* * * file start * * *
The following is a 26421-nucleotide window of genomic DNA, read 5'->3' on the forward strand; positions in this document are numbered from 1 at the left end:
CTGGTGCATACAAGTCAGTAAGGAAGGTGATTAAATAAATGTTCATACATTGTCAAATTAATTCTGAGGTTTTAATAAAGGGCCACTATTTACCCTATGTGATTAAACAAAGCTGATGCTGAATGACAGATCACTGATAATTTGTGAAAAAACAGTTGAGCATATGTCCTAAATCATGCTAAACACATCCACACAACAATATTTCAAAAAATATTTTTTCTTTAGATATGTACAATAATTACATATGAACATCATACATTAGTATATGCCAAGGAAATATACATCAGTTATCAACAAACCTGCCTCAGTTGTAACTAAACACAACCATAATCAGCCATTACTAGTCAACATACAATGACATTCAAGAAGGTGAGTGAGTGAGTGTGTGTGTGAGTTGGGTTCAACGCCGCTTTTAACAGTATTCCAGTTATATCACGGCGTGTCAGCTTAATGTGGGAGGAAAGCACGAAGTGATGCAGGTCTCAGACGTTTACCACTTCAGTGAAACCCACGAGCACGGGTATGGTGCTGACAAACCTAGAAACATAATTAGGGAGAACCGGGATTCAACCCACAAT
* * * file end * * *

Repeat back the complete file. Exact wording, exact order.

The following is a 26421-nucleotide window of genomic DNA, read 5'->3' on the forward strand; positions in this document are numbered from 1 at the left end:
CTGGTGCATACAAGTCAGTAAGGAAGGTGATTAAATAAATGTTCATACATTGTCAAATTAATTCTGAGGTTTTAATAAAGGGCCACTATTTACCCTATGTGATTAAACAAAGCTGATGCTGAATGACAGATCACTGATAATTTGTGAAAAAACAGTTGAGCATATGTCCTAAATCATGCTAAACACATCCACACAACAATATTTCAAAAAATATTTTTTCTTTAGATATGTACAATAATTACATATGAACATCATACATTAGTATATGCCAAGGAAATATACATCAGTTATCAACAAACCTGCCTCAGTTGTAACTAAACACAACCATAATCAGCCATTACTAGTCAACATACAATGACATTCAAGAAGGTGAGTGAGTGAGTGTGTGTGTGAGTTGGGTTCAACGCCGCTTTTAACAGTATTCCAGTTATATCACGGCGTGTCAGCTTAATGTGGGAGGAAAGCACGAAGTGATGCAGGTCTCAGACGTTTACCACTTCAGTGAAACCCACGAGCACGGGTATGGTGCTGACAAACCTAGAAACATAATTAGGGAGAACCGGGATTCAACCCACAAT